Home > About > Bill Peak's Library Column > The Past Is Not Past at the Talbot County Free Library
I was wandering the library's aisles the other day in search of lost treasure when I came upon a title that rang a faint bell: Playing for Time by Fania Fénelon—hadn't I heard of that somewhere before? I was in the 940s—a set of numbers in the Dewey Decimal System that has long since assumed shape, color, and meaning for me—and the book's dust jacket (clearly outdated) looked promising (I remain forever wary of the fashionable). I pulled the thing from its shelf, read the first few paragraphs, walked over to the Circulation Desk and checked it out.
Fania Fénelon was working as a nightclub singer in Paris in 1943 when she was picked up by the Gestapo on suspicion of being an agent of the Resistance. She had, in fact, passed a few messages for the underground and, once or twice, found quarters for members of the Maquis passing through town, but she didn't really think of herself as a true combattante—those were the really brave people. Fénelon would spend nine months in the prison at Drancy, but despite horrendous beatings (featuring an iron bar), she never divulged any of what she knew about the Resistance. Eventually, when it began to look as if the Nazis in frustration would label her a Communist and have her shot, she did tell them that Fénelon was her stage name, that she was half-Jewish and that, if she had to die, she would prefer to do so under her father's name, Goldstein. Of course from the Gestapo's point of view, this solved everything. They promptly turned her over to the SS, who packed Fénelon into a cattle car along with who knows how many other “untermenschen,” and shipped her off to Auschwitz.
By some lights, I suppose, the woman was lucky. Upon arriving at Birkenau, she decided to walk to the camp instead of riding in the truck offered women and children too exhausted to take another step on their own. This decision, taken on a whim (it seemed a lovely night after the noisome confines of that cattle car), saved Fénelon from an immediate trip to the gas chamber. And then, shortly thereafter, she was recruited to sing and arrange music for the camp's orchestra, members of which were housed in slightly better dormitories, received slightly better rations, were allowed to bathe from time to time, and were not required to join the work gangs performing slave labor for the Nazis dawn to dusk.
Still, at Auschwitz, luck was always a matter of degree. Every day, Fénelon and her fellow musicians were required to play jaunty tunes for the rest of the camp's inmates as they marched off to their work assignments, and again at night when the poor souls limped back in. When trains arrived with new deportees the camp wasn't big enough to contain, again the orchestra had to stand by the railroad tracks and play waltzes and light opera as they watched the SS and their dogs organize the bewildered new arrivals into proper lines … that could then be marched off to the gas chambers. All day and night the crematoria burned, the air full of a nightmarish smoke that stuck to the skin and turned all surfaces oily.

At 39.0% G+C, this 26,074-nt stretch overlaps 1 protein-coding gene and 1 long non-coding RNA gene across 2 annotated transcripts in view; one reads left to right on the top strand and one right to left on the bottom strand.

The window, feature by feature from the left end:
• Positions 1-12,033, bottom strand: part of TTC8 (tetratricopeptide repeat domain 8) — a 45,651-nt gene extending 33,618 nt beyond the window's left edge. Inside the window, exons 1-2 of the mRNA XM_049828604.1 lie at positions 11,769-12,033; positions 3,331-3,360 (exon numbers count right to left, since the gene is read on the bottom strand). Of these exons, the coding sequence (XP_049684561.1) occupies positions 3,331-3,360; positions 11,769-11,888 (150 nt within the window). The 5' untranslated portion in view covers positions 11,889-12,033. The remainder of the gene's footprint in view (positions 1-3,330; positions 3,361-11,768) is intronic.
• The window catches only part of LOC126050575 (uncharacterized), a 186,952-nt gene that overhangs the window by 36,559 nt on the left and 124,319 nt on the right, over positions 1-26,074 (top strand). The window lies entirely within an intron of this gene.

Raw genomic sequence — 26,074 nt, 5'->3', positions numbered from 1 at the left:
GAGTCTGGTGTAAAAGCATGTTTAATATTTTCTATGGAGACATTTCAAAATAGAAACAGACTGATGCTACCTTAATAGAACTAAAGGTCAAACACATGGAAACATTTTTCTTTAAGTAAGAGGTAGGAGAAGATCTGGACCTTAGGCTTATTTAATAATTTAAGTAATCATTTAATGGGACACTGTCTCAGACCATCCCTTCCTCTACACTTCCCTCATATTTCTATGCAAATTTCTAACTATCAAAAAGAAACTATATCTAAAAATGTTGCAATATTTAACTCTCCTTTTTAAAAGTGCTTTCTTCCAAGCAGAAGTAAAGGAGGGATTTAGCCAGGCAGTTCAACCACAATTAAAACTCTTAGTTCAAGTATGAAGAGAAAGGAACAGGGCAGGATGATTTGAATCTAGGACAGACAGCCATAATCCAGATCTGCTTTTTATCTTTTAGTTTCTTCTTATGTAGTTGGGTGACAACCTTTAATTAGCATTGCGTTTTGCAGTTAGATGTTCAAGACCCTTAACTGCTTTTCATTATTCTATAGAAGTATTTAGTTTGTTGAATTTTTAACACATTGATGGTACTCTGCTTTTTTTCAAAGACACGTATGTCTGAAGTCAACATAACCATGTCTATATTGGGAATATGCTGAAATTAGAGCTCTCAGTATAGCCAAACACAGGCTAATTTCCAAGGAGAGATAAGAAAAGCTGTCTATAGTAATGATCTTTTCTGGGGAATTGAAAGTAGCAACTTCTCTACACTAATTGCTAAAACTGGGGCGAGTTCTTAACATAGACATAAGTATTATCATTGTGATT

On top of such dispiriting duties, the orchestra was expected to entertain the camp's SS contingent whenever any of its officers felt the need of a respite from their labors. Over the course of her time at Auschwitz, Fénelon regularly performed for Dr. Mengele, Josef Kramer (the camp's commandant, otherwise known as “the beast of Belsen”), and even, on one occasion, for Heinrich Himmler himself. But aside from these first-hand glimpses of some of humanity's greatest monsters, it is Fénelon's powers of observation, her clear-eyed depictions of her fellow detainees—their weaknesses and occasional, almost inexplicable, acts of heroism—that make Playing for Time such an enduring and important work of first-person history. That people reduced by circumstance to the most pitiable and vile of states should yet remain recognizably human, worthy of admiration, this is what made Playing for Time so impossible to put down, a book that will, I am sure, haunt me the rest of my days.
This year marks the 75th anniversary of the liberation of Auschwitz-Birkenau. A survey conducted in 2018 found that two-thirds of Americans between the ages of 18 and 34 don't know what Auschwitz was. I commend Playing for Time to them … and to the rest of the world.
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